Government fails on children’s rights
Australia’s treatment of suspected people smugglers who said that they were children has breached international human rights law and raised serious questions about the resilience of our criminal justice system, Australian Human Rights Commission President Catherine Branson QC said.
Ms Branson has today released An age of uncertainty, the report of her Inquiry into the treatment of suspected people smugglers who said that they were children. In releasing the report, Ms Branson said that between late 2008 and late 2011, Australian authorities apparently gave little weight to the rights of these young Indonesians.
“The events outlined in this report reveal that, between 2008 and 2011, each of the Australian Federal Police, the Office of the Commonwealth Director of Public Prosecutions and the Attorney-General’s Department engaged in acts and practices that led to contraventions of fundamental rights; not just rights recognised under international human rights law but in some cases rights also recognised at common law, such as the right to a fair trial,” Ms Branson said.
“It seems likely that some of those acts and practices are best understood in the context of heavy workloads, difficulties of investigation and limited resources.
“Others, however, seem best explained by insufficient resilience in the face of political and public pressure to ‘take people smuggling seriously’; a pressure which seems to have contributed to a high level of scepticism about statements made by young crew on the boats carrying asylum seekers to Australia that they were under the age of 18 years.”
Ms Branson said the authorities involved failed seriously to question practices and procedures that led to young Indonesians who are now known to have been children or to have been highly likely to have been children, being held in detention in Australia for long periods of time, in many cases in adult correctional facilities.
She said the Australian Federal Police and the Commonwealth Director of Public Prosecutions continued to rely on wrist x-ray analysis as evidence of age despite increasing evidence indicating that the process was uninformative of whether a young person was over the age of 18 years. Wrist x-ray analysis continued to be used for age assessment purposes despite the fact that the Royal Australian and New Zealand College of Radiologists, the Australian and New Zealand Society for Paediatric Radiology, the Australasian Paediatric Endocrine Group, and the Division of Paediatrics, Royal Australasian College of Physicians advised that the technique was unreliable and untrustworthy.
“The Office of the CDPP also failed to identify that it was under a duty to examine whether it could continue to maintain confidence in the integrity of the evidence being given by the radiologist most commonly engaged by the Commonwealth as an expert witness, and under an obligation to disclose to the defence the material in its possession that tended to undermine his evidence,” Ms Branson said.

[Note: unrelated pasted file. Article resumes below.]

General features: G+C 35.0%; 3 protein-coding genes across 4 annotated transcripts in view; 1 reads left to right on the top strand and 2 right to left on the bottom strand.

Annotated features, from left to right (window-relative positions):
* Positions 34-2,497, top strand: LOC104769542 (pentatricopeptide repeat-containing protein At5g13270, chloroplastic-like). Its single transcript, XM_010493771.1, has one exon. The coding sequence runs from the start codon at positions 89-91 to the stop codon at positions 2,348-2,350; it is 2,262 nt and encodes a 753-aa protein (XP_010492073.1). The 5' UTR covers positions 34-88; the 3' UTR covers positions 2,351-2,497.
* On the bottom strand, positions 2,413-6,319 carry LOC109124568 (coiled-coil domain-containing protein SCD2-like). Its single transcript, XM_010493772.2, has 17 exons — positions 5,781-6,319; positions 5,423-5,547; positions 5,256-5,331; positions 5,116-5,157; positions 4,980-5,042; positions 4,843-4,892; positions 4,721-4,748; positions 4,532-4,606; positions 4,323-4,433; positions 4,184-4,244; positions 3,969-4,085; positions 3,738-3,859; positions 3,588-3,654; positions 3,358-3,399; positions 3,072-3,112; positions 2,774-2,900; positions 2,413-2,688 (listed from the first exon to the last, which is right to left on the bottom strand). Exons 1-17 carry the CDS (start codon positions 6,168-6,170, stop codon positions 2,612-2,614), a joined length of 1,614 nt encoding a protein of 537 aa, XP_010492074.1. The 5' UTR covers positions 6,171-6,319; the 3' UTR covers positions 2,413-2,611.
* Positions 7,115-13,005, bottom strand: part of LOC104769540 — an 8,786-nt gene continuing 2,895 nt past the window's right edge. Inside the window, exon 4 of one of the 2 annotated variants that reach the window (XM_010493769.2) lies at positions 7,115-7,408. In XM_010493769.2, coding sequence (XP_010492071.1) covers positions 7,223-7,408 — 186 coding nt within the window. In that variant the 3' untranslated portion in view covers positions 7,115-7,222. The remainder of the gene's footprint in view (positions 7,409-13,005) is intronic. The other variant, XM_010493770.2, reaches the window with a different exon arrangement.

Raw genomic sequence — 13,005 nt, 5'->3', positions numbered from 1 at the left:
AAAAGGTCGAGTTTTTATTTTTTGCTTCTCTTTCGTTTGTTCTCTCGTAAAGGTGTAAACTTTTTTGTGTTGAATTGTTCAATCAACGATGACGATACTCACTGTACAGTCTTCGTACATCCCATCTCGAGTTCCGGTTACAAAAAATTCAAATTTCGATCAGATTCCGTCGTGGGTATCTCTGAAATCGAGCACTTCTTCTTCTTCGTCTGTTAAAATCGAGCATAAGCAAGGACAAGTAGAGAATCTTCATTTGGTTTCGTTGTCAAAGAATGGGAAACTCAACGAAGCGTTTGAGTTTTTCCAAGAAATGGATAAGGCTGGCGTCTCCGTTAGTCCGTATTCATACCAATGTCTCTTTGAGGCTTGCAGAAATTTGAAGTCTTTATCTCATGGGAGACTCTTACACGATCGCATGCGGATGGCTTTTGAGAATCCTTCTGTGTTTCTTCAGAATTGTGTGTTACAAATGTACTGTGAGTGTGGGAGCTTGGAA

She said the federal Attorney-General’s Department failed to review the contemporary literature which critically examined the technique, failed to seek independent expert advice and failed to provide informed and frank policy advice to the Attorney General – including advice concerning the risk that reliance on the technique had led, and would continue to lead, to children wrongly being identified as adults.
“The dogged reliance on wrist x-ray analysis, together with inadequate reliance on other age assessment processes, resulted in the prolonged detention, sometimes in adult correctional facilities, of young Indonesians who it is now accepted were, or were likely to have been, children at the time of their apprehension.”
Ms Branson said she hoped that her Inquiry would also lead to ‘mature’ reflection on the strengths and weaknesses of the criminal justice system more generally.
“The Inquiry has revealed that this system may be insufficiently robust to ensure that the human rights of everyone suspected of a criminal offence are respected and protected,” she said.
“To this end, I urge all of the agencies involved to give consideration to how the human rights of this cohort of young Indonesians came to be breached in the ways outlined in this report.”
The report makes a number of recommendations to assist in creating a lasting environment in which the rights of young Indonesians suspected of people smuggling are respected and protected in every interaction they have with Australian authorities. Key among these is the recommendation that the Crimes Act be amended so that wrist x-ray analysis can no longer be used as evidence that a person is over the age of 18 years.
“Careful consideration should also be given to the steps that need to be taken to ensure that in the future Australia does respect the human rights of all who comes into contact with our system of criminal justice,” Ms Branson said.
The report is available online.
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